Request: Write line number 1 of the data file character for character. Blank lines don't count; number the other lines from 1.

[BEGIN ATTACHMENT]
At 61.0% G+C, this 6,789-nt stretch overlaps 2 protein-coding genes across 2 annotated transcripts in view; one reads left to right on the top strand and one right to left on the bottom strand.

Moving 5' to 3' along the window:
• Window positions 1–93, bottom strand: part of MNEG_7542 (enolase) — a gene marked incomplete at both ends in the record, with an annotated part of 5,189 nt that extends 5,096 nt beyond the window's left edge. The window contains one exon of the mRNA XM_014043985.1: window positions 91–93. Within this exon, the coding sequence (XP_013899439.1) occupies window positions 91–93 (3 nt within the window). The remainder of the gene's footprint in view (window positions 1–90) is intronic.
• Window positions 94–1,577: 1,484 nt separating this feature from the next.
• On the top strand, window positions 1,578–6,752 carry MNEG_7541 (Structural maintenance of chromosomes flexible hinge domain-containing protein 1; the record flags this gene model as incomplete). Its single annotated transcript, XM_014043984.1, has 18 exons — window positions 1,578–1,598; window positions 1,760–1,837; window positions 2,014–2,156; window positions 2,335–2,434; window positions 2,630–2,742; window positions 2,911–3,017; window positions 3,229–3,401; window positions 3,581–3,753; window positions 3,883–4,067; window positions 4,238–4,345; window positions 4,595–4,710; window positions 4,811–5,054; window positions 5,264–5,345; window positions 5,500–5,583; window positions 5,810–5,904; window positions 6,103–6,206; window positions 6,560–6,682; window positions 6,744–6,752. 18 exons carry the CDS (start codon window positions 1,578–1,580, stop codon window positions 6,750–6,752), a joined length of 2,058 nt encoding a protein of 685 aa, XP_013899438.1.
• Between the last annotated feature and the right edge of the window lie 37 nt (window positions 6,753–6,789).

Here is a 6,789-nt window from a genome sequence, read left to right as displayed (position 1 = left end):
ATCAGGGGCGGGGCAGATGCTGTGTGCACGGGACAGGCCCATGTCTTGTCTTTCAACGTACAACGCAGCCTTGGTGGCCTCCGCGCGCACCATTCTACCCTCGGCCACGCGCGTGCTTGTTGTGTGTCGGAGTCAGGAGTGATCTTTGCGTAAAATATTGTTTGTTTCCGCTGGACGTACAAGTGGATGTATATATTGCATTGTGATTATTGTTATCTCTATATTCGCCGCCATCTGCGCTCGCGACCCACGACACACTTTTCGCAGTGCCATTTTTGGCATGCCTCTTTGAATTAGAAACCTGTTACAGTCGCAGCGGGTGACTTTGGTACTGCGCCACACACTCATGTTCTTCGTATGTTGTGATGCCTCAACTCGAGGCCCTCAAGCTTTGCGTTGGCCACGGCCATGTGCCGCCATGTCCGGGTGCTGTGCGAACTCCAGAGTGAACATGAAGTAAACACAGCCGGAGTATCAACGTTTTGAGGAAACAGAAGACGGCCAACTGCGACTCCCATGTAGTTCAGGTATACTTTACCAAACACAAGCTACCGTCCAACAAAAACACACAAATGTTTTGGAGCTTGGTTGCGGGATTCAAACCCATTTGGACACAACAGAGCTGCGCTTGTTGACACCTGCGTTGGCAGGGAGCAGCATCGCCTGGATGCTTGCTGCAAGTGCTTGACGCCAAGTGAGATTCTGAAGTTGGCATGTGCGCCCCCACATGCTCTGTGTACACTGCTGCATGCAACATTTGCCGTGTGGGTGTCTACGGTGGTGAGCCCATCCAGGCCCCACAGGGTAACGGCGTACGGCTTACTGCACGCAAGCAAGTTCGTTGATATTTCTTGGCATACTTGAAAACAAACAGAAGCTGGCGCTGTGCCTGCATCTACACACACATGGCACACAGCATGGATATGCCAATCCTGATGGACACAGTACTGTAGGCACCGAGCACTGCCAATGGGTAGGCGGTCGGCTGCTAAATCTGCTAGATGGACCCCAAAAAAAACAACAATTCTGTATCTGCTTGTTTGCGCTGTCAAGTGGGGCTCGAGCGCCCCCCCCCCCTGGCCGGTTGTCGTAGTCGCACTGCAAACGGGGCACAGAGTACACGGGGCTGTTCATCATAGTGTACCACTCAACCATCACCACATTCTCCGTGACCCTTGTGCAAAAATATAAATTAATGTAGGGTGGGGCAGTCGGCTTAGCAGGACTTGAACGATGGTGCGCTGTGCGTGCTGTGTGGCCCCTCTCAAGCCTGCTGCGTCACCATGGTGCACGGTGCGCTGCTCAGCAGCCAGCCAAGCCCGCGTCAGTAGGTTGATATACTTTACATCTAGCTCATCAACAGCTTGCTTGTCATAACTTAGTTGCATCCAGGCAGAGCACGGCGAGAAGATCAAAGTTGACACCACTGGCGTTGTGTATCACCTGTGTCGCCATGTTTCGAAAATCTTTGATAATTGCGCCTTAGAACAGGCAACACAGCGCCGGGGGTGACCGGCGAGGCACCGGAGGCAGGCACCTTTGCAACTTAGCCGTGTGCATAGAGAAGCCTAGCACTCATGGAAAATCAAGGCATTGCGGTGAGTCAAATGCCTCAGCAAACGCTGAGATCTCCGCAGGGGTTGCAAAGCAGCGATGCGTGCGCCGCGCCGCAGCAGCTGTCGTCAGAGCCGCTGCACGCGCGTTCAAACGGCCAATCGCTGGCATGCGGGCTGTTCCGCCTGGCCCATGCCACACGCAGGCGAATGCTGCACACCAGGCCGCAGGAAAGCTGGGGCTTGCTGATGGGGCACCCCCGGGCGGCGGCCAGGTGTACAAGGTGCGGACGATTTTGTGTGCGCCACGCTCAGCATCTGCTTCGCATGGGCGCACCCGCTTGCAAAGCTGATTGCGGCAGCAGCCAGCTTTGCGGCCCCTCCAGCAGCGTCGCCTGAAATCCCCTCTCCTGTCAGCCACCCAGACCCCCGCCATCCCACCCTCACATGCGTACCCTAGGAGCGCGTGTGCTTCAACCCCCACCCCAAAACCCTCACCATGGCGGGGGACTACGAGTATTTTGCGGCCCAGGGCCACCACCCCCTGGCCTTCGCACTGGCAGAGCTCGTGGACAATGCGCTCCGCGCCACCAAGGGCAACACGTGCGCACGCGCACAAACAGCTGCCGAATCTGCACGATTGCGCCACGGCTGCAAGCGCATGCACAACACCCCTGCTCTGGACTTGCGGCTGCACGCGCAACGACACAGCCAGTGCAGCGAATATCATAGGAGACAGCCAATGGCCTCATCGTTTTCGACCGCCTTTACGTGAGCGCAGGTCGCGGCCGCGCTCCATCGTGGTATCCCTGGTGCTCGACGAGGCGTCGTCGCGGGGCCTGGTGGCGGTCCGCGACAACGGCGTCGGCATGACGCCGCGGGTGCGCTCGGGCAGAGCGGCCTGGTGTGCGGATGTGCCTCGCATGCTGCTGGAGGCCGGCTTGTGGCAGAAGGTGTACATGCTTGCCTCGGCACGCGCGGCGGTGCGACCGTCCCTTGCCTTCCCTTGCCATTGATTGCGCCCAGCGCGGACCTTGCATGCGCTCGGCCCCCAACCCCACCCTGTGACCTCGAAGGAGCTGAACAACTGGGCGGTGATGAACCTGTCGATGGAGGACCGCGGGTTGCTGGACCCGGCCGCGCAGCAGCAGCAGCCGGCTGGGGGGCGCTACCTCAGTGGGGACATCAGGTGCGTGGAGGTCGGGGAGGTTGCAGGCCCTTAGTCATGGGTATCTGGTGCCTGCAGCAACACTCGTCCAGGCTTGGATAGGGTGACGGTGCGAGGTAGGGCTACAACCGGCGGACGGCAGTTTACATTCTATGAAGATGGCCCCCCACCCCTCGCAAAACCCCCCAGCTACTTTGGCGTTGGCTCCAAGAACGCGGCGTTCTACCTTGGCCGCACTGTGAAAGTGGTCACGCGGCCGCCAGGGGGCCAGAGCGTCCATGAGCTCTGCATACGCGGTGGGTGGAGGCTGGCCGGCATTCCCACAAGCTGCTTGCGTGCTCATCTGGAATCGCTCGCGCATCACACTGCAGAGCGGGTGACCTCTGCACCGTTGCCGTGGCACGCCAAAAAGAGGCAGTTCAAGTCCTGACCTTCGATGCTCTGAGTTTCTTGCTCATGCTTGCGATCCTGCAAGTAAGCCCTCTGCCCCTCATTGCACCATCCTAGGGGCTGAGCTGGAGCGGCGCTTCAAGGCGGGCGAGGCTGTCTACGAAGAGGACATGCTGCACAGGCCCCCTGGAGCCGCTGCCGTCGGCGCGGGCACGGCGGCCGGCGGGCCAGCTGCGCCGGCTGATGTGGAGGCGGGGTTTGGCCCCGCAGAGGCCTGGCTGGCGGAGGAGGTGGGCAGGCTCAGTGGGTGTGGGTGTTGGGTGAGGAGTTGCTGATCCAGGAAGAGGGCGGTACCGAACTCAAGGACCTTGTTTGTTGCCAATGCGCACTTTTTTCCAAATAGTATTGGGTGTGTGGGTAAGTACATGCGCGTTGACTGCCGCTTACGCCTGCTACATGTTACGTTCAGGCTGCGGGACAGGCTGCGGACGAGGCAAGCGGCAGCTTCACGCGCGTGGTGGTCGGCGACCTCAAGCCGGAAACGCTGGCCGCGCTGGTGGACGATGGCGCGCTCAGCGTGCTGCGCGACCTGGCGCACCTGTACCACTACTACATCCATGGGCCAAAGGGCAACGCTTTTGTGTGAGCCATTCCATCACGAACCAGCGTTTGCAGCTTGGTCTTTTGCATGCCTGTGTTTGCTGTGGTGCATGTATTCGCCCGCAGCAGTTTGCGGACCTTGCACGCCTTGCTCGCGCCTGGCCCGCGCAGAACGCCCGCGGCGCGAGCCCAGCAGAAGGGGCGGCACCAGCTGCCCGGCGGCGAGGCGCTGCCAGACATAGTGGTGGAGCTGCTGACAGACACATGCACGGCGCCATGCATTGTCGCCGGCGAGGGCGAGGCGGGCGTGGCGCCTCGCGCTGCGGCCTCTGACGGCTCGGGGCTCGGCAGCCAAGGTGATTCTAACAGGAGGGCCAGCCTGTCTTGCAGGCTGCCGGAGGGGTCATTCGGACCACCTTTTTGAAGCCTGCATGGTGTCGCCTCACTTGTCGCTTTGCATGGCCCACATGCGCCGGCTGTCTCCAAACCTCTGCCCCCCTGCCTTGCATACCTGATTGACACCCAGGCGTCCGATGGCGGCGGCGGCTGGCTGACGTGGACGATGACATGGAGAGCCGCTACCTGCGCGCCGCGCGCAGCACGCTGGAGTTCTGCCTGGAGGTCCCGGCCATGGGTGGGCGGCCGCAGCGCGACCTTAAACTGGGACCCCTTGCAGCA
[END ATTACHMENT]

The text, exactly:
At 61.0% G+C, this 6,789-nt stretch overlaps 2 protein-coding genes across 2 annotated transcripts in view; one reads left to right on the top strand and one right to left on the bottom strand.